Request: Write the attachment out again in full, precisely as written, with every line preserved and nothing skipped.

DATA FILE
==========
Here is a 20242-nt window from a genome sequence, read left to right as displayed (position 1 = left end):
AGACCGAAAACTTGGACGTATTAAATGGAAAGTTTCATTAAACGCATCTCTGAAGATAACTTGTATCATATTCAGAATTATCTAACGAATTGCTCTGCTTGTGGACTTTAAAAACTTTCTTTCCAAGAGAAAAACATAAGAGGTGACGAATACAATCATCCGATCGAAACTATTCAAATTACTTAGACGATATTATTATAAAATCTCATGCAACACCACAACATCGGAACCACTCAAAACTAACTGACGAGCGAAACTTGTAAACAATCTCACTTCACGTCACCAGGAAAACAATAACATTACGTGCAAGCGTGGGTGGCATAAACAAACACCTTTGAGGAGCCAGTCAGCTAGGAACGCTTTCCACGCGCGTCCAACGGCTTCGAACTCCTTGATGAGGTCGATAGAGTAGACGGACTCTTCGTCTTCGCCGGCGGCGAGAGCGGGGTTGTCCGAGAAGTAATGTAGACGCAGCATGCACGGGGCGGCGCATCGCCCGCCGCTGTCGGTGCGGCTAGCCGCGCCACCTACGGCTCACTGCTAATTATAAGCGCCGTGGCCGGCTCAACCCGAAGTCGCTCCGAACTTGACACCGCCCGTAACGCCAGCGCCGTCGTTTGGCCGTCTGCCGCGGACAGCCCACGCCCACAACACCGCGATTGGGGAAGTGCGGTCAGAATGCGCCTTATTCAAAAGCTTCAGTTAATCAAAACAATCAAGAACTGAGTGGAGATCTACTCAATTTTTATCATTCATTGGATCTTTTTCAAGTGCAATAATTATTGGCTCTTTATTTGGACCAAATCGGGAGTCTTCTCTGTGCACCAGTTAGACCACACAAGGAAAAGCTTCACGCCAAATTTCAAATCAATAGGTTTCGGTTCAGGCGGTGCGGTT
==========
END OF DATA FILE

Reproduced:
Here is a 20242-nt window from a genome sequence, read left to right as displayed (position 1 = left end):
AGACCGAAAACTTGGACGTATTAAATGGAAAGTTTCATTAAACGCATCTCTGAAGATAACTTGTATCATATTCAGAATTATCTAACGAATTGCTCTGCTTGTGGACTTTAAAAACTTTCTTTCCAAGAGAAAAACATAAGAGGTGACGAATACAATCATCCGATCGAAACTATTCAAATTACTTAGACGATATTATTATAAAATCTCATGCAACACCACAACATCGGAACCACTCAAAACTAACTGACGAGCGAAACTTGTAAACAATCTCACTTCACGTCACCAGGAAAACAATAACATTACGTGCAAGCGTGGGTGGCATAAACAAACACCTTTGAGGAGCCAGTCAGCTAGGAACGCTTTCCACGCGCGTCCAACGGCTTCGAACTCCTTGATGAGGTCGATAGAGTAGACGGACTCTTCGTCTTCGCCGGCGGCGAGAGCGGGGTTGTCCGAGAAGTAATGTAGACGCAGCATGCACGGGGCGGCGCATCGCCCGCCGCTGTCGGTGCGGCTAGCCGCGCCACCTACGGCTCACTGCTAATTATAAGCGCCGTGGCCGGCTCAACCCGAAGTCGCTCCGAACTTGACACCGCCCGTAACGCCAGCGCCGTCGTTTGGCCGTCTGCCGCGGACAGCCCACGCCCACAACACCGCGATTGGGGAAGTGCGGTCAGAATGCGCCTTATTCAAAAGCTTCAGTTAATCAAAACAATCAAGAACTGAGTGGAGATCTACTCAATTTTTATCATTCATTGGATCTTTTTCAAGTGCAATAATTATTGGCTCTTTATTTGGACCAAATCGGGAGTCTTCTCTGTGCACCAGTTAGACCACACAAGGAAAAGCTTCACGCCAAATTTCAAATCAATAGGTTTCGGTTCAGGCGGTGCGGTT